If you are planning to step up from a digital compact camera to a DSLR, then a likely option to consider would be entry-level digicams from the likes of Canon or Nikon. Last year, we reviewed the EOS 1100D, the base model from Canon and it was a decent camera that would be an ideal choice, if Canon were the brand you are opting for. Today, we take a look at the Nikon D3200, which is a rival to the aforementioned model and it is also a follow-up to the highly successful Nikon D3100. Read on to know if you should opt for this year’s entry-level DSLR option from Nikon or just opt for the Canon EOS 1100D, which is over a year old.
A kit includes an 18-55mm lens
Design and Build Quality
Since the Nikon D3200 is a base model, the brand has designed the camera in such a way that it does not intimidate a user. Nikon has kept the design of this DSLR camera simple and because of this, a user who is stepping up from a point and shoot camera will not feel too overwhelmed by the fact that it is a DSLR camera. The model is available in India in two colour options - black and red and the option we received in our labs was the black one. The size of this model is not too large when compared to other DSLR cameras, such as some of the higher end options from Nikon as well as Canon. The hand grip at the front is not chunky, but large enough to fit in the folds of your fingers. The front of the model features an AF assist, a function key, a button for flash and a lens mount that occupies the majority of this area.
At the back of the display, is the 3-inch LCD, which features a 921k dot resolution. This is a major improvement over the 230k dot resolution that was found on the D3100. This would translate into a lot more detail onscreen, while previewing or reviewing images. The buttons for the DSLR are located on either sides of the display and Nikon has done well not to over clutter this area. Apart from the display and the buttons, the rear also features the viewfinder. Nikon has added a rubberized padding here to help in reducing strain that may arise, while peering through it for long periods of time. The top of the camera features a handful of buttons, some of which are a dedicated video recording button and a shutter release button. The other notable features found in this area is a mode dial, which is quite comprehensive as it features different modes that are designed for shooting images in various settings, scenes, etc.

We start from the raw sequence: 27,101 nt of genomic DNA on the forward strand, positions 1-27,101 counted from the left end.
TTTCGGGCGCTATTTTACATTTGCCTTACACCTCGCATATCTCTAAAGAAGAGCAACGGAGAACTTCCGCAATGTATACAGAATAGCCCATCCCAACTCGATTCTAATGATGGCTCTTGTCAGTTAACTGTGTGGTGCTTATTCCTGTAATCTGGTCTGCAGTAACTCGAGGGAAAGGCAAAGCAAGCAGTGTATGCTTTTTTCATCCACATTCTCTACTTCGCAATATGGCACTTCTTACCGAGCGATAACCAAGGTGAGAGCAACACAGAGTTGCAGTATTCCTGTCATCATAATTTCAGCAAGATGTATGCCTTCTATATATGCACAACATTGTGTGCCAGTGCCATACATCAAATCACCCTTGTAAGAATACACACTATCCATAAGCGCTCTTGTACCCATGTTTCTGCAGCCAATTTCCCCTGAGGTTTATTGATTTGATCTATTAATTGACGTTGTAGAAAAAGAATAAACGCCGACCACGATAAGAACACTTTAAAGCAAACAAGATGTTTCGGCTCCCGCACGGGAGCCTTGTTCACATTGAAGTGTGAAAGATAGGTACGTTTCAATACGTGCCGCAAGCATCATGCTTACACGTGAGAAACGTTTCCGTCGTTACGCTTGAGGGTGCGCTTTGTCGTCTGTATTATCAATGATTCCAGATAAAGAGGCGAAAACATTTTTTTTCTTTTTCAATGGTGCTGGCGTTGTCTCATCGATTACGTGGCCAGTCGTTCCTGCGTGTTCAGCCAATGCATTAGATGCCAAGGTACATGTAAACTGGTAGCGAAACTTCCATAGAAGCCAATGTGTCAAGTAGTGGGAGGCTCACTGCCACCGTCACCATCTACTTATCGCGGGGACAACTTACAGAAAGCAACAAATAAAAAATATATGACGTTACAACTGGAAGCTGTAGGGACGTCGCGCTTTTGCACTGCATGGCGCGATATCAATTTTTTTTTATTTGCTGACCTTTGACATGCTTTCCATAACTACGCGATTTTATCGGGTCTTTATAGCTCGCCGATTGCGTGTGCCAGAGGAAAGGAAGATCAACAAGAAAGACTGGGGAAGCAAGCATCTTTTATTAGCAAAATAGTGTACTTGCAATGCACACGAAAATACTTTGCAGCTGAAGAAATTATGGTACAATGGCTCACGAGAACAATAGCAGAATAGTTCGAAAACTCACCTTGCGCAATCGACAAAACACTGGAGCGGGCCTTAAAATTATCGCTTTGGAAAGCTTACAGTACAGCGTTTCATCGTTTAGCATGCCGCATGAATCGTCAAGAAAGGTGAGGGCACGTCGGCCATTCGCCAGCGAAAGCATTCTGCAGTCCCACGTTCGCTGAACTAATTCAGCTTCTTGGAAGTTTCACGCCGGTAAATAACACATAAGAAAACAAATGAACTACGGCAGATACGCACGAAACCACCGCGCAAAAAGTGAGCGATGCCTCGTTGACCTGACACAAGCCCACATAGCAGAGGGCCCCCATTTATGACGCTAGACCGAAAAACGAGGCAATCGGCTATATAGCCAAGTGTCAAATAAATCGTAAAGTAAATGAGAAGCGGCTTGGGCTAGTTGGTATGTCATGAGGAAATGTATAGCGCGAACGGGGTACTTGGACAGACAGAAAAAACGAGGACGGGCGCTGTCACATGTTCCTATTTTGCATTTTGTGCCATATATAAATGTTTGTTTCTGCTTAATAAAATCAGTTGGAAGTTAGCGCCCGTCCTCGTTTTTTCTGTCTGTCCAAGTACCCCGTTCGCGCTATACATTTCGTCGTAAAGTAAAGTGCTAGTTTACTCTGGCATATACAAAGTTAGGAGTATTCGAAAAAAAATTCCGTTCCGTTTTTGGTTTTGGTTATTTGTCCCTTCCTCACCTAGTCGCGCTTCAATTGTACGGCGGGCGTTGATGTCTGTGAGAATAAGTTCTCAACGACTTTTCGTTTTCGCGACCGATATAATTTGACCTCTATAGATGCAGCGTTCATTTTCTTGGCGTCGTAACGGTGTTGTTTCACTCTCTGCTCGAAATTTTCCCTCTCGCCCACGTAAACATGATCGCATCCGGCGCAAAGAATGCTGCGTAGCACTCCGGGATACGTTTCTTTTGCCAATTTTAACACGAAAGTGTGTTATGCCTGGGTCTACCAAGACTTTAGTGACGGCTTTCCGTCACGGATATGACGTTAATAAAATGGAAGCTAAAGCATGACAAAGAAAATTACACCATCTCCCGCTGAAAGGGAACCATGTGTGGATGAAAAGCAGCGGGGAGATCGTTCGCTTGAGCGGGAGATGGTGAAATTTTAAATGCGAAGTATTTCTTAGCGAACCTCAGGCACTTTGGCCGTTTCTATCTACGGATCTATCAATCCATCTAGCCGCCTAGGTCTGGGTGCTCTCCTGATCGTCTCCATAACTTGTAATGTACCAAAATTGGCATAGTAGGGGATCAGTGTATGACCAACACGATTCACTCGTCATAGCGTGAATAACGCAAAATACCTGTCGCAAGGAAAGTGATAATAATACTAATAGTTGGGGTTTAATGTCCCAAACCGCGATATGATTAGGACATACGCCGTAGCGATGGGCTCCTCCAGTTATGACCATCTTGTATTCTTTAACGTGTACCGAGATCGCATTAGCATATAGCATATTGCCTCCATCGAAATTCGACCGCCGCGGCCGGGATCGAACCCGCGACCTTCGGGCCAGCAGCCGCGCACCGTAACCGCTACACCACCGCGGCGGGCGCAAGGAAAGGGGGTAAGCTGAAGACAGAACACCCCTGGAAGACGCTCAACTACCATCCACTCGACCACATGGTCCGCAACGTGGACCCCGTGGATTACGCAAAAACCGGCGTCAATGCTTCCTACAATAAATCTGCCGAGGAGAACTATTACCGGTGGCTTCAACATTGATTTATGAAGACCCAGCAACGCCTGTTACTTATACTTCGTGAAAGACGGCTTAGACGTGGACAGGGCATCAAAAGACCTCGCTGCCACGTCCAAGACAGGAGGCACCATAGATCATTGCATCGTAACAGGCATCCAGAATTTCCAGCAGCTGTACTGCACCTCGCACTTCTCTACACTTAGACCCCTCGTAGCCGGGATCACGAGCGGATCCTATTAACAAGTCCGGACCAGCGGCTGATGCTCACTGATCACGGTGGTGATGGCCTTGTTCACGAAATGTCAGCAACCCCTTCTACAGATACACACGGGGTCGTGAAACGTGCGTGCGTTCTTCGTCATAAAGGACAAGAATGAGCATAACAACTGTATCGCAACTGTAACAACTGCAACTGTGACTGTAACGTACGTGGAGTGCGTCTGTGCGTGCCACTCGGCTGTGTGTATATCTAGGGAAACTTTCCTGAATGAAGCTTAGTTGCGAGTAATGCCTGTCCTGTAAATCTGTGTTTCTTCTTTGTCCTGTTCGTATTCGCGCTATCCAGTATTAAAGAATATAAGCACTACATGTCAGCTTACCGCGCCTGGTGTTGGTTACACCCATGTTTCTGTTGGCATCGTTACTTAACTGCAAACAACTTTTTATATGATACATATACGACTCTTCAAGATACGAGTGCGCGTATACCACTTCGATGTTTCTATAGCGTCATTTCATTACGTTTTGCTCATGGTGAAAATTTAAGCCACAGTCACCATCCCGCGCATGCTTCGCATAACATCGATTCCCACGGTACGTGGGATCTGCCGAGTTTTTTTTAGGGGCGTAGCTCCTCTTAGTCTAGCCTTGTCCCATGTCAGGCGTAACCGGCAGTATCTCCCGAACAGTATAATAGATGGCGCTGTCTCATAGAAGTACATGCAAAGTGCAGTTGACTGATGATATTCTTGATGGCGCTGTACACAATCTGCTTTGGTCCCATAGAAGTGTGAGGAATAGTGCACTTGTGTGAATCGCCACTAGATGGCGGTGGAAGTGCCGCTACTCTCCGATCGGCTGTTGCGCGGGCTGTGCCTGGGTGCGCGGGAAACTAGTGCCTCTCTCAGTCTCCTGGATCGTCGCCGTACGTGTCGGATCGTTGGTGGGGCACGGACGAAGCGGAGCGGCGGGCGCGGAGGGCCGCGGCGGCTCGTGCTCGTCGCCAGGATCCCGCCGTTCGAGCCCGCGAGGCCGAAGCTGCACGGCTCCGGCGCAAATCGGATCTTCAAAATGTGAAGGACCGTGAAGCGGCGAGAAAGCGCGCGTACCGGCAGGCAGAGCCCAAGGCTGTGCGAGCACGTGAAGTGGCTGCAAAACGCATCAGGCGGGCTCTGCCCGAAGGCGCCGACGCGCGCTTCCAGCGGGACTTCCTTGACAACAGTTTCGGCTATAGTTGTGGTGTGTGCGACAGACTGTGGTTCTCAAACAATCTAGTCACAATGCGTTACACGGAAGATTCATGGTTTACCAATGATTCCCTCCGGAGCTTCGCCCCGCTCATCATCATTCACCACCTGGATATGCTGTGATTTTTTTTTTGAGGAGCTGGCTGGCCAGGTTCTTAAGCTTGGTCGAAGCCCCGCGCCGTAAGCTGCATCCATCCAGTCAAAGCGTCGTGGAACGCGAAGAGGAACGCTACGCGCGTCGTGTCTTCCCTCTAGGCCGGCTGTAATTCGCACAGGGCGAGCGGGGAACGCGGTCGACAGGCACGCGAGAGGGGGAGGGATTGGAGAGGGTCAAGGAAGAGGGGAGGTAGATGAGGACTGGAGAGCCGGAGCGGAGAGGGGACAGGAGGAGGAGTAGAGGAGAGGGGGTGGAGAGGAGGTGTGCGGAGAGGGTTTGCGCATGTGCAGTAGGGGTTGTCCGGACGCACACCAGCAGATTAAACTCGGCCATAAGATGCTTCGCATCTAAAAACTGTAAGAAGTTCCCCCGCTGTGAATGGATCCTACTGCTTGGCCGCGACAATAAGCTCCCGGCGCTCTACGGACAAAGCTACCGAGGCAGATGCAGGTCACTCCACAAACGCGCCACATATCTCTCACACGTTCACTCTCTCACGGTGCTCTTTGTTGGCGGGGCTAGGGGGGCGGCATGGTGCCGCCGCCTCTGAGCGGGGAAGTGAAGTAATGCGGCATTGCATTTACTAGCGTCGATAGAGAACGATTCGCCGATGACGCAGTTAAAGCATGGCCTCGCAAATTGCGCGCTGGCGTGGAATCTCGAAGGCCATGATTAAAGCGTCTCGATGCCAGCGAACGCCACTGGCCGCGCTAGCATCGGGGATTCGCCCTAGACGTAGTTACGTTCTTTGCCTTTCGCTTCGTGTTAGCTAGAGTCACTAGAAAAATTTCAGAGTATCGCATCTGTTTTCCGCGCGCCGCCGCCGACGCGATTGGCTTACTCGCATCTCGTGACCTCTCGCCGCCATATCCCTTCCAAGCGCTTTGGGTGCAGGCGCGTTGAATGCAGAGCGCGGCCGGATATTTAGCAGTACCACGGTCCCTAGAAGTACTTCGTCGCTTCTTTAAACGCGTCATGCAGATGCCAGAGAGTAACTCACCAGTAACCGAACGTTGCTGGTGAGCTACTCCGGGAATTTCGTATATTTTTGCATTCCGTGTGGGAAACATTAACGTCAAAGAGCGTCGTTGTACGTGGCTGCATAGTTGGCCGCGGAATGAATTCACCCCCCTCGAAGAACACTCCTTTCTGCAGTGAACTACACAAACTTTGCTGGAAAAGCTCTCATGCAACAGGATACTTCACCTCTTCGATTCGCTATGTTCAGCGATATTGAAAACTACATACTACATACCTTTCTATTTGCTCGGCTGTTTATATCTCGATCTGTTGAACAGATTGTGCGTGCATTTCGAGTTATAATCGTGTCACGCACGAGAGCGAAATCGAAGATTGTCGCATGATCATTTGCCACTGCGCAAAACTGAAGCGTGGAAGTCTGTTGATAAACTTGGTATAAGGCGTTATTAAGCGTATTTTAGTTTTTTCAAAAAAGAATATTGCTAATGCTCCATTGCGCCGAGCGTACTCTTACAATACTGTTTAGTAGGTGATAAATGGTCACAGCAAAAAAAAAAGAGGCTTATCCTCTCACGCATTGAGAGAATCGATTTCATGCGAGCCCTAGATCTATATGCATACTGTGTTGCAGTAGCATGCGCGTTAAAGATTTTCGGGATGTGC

The hand grip makes the D3200 easy to handle
Connectivity options are housed in a bay at the side and they include ports for HDMI, USB, a mic and a GPS unit. Like other DSLR cameras available in the market, this model has a hot swap option for switching SD cards as it is housed in a slot at the side. A slight crippling feature here is that it houses just a single slot for SD cards and not dual, which means one would have to be content with a single slot for switching between cards. Also, the brand does not add a CompactFlash card slot in the DSLR, which keeps this camera on par with some of its competitors, such as the EOS 1100D. The flash for the camera is located at the top and the spring loaded mechanism works well. The flash unit of this camera feels sturdy and just like the rest of the D3200, it features a good build quality. The battery bay is located at the bottom of the camera where the handgrip is located. Though the flap feels well-built, the brand should have made it spring loaded, so the battery does not accidentally pop-out when used a bit roughly.
The D3200 is light enough to be used with a single hand
Rounding up this segment of the review, Nikon has done well in designing a stylish camera and has added a build quality to match.